So, did Netanyahu really 'win'?
The much derided and scorned Obama team now has a tricky interlocutor, in this case Israel?s leader, who is enthusiastically embracing their target (endgame two-state negotiations) as his own.
After his triumphant United Nations visit and trilateral New York summit, the verdict apparently is in: Benjamin Netanyahu is the heavyweight diplomatic champion of the world, defeating Palestinian President Mahmoud Abbas by a knockout and U.S. President Barack Obama on points. How do we know? Well, we are told, the preeminent goal of the second Netanyahu premiership is now within reach, namely urgent and unconditional permanent-status negotiations with the Palestinians on all issues, with active American shepherding.
Really? Does Netanyahu really want, at the earliest opportunity, to be negotiating the 1967 borders, land swaps, settlement evacuation, and the sharing or dividing of Jerusalem, while there are Palestinians and Americans in the room? I don't think so. So what did he think he was getting himself into?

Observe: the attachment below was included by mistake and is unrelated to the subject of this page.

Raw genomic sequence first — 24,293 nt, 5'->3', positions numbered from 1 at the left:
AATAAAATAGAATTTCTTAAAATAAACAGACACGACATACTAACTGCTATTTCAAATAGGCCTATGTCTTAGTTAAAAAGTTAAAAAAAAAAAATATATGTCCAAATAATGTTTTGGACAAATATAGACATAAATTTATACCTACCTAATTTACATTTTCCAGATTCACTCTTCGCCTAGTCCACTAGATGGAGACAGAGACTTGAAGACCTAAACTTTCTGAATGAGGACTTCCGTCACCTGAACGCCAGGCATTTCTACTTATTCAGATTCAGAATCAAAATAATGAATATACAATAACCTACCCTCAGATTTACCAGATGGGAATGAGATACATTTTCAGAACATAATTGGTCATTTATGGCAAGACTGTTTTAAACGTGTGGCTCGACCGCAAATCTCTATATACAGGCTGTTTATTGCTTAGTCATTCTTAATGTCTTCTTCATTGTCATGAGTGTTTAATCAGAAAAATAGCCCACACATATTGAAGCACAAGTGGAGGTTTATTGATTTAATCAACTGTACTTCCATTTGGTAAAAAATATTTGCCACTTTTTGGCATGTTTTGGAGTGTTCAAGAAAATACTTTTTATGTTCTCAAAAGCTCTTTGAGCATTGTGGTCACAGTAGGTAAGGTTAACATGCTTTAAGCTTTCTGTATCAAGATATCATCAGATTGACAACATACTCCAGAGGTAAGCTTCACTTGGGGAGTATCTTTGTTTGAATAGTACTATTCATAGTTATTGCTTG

The much derided and scorned Obama team actually has pulled off one of the more difficult moves in diplomatic choreography. They now have a tricky interlocutor, in this case Israel's leader, enthusiastically embracing their target (endgame two-state negotiations) as his own.
This does not mean we have entered the home stretch, or that a two-state deal is now a foregone conclusion. Netanyahu will no doubt pursue new exit strategies, but several of his more cherished diversionary tactics already have been neutralized, and Israel's prime minister is barely even aware he has been mugged.
Not that this exercise has been cost-free for the Obama administration. A price has been paid, both in the squandering of newly earned goodwill with the Arab and Muslim worlds and in appearing to Israelis to have blinked first. Still, neither of these is irreversible.